Mar 08, 2016

Study analyzed data on trends in older adults in the Framingham Heart Study.

Texting Programs Improve Medication Adherence in Patients with Chronic Disease

Feb 26, 2016
A recent study suggests that text messaging programs double the odds of medication adherence in adults with chronic disease.

Improving Heart Attack Treatment and Prevention in Women

Feb 09, 2016

Experts address key heart attack differences in men and women.

Simple Tests Help Assess Risk for Heart Disease

Feb 09, 2016
Other health markers besides traditional risk factors can shed light on risk and treatment.

Safety of Testosterone Therapy Remains Uncertain for Many Patients

Feb 02, 2016
Use of testosterone in older men and men living with heart disease remains controversial.

Gum Disease Linked to Increased Risk for Heart Attack

Jan 28, 2016

Inflammation associated with gum disease is likely to blame, but further research is needed to understand the relationship.

Too Little Exercise Remains a Prime Concern for Americans

Jan 18, 2016
Experts reaffirm that health benefits from exercise far outweigh risks.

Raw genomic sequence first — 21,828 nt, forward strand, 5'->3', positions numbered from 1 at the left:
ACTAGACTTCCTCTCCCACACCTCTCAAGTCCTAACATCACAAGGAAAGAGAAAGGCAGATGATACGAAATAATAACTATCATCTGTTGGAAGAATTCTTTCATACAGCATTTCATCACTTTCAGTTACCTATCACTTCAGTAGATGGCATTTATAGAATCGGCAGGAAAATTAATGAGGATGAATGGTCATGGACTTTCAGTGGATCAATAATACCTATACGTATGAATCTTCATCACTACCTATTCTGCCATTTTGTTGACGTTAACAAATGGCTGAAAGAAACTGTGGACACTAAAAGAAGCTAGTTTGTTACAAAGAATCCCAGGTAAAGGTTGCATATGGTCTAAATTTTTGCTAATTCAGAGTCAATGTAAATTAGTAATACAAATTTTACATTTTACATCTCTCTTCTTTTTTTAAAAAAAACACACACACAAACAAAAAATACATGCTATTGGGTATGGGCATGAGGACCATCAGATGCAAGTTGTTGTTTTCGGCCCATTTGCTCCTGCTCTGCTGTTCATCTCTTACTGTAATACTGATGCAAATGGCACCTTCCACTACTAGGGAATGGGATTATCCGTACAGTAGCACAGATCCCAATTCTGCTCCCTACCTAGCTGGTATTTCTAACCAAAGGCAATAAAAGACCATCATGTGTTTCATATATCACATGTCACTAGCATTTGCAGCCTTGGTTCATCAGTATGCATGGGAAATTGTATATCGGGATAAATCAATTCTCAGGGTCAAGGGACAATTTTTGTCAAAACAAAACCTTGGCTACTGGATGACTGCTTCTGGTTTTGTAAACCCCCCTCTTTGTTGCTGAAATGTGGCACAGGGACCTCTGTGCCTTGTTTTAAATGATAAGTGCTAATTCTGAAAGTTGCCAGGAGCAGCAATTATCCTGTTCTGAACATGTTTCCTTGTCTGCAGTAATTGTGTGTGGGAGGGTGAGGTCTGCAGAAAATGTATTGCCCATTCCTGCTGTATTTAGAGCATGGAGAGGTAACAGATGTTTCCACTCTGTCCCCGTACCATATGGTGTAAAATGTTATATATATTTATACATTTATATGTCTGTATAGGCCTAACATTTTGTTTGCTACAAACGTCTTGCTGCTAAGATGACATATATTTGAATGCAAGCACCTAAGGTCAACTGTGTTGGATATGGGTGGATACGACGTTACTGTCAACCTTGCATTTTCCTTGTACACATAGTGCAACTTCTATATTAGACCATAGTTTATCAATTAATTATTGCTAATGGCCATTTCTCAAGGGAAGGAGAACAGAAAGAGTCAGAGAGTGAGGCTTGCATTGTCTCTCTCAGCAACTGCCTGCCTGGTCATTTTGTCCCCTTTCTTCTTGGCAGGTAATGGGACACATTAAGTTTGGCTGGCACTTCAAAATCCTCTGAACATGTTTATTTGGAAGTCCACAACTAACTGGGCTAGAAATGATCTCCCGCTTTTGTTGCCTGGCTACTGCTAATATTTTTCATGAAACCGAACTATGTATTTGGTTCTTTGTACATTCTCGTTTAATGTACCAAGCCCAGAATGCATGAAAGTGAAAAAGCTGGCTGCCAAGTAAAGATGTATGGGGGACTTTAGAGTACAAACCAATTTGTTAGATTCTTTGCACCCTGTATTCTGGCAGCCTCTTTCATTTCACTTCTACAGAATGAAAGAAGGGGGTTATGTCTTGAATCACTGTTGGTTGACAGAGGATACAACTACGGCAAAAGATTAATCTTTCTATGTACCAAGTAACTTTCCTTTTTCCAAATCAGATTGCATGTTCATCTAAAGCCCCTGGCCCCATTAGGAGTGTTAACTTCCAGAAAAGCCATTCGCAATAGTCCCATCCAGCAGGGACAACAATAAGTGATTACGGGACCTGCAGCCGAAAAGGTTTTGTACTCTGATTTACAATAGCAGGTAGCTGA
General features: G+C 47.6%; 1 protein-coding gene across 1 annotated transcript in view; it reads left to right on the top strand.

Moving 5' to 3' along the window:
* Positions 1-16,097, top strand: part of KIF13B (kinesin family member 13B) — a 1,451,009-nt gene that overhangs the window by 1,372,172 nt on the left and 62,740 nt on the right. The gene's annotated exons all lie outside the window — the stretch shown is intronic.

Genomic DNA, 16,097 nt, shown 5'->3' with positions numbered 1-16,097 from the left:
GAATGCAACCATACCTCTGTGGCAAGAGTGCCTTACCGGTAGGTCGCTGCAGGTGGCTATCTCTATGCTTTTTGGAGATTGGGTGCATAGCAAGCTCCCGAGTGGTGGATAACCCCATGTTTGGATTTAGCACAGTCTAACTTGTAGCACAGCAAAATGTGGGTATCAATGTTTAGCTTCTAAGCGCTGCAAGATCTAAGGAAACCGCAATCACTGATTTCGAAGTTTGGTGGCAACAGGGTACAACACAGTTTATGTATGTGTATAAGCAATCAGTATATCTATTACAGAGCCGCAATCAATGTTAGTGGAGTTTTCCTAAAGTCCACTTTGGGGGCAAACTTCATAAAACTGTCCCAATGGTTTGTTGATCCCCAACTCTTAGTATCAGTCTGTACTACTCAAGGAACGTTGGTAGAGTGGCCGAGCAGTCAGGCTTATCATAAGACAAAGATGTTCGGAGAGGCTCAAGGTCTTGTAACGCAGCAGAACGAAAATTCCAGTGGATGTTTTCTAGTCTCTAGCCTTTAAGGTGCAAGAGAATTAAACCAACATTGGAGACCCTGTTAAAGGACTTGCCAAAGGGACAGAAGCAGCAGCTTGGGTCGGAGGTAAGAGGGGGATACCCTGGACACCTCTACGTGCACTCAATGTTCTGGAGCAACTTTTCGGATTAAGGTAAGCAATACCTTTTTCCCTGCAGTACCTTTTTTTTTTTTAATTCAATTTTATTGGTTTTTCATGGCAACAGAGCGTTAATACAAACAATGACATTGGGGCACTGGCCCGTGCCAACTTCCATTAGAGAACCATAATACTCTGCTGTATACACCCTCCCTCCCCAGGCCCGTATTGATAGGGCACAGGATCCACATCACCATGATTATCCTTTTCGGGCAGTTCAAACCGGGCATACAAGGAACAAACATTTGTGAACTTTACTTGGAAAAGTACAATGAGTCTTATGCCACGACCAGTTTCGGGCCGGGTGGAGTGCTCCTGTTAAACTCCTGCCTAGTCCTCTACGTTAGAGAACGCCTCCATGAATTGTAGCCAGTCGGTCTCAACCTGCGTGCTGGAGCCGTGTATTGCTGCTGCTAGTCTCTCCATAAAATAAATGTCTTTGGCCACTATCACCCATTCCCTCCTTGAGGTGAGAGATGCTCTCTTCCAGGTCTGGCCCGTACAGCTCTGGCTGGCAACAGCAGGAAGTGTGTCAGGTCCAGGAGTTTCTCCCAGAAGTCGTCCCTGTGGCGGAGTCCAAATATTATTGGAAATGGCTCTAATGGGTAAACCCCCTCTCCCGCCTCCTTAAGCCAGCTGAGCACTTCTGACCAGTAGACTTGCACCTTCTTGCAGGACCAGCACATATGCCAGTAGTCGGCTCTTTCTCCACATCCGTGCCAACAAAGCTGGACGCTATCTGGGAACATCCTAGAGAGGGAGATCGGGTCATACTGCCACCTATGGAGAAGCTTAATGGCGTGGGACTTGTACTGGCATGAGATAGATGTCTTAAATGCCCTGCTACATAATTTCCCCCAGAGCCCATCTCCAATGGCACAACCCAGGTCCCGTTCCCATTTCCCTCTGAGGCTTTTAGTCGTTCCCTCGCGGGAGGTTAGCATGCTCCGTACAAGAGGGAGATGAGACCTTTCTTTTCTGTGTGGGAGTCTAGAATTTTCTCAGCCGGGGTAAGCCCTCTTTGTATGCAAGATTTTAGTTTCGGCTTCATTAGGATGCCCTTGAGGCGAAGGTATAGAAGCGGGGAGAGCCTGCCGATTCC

Heart Attack Risk Linked to Gender, Not Sex

Jan 11, 2016

In young adults with acute coronary syndrome, feminine qualities increase risk for heart events, regardless of sex.

Cardiac Rehab is Lifesaving for Heart Patients

Jan 10, 2016

Exercise-based rehab programs reduce risk for heart-related death by 26%.

Heart Disease Remains Top Killer in the United States

Jan 10, 2016

Heart disease accounts for 1 in 3 deaths, highlighting an urgent need for prevention and treatment.

Optimism Protects Patients from Hospital Readmission After Heart Attack

Dec 16, 2015
Having a positive attitude may be an important part of recovery.

Featured Video

Women often experience heart attack symptoms differently than men. It's important for a woman to be able to recognize the symptoms of a heart attack and react quickly by calling 911.

Infographic: Heart Attack

CardioSmart Benefits

  • Sign up for personalized newsletters
  • Find fact sheets and helpful information
  • Get discussion guides for you and your doctor

Featured Video

It's important for men to recognize the symptoms of a heart attack, remain calm and quickly call 911. Under no circumstances should men try to "tough it out."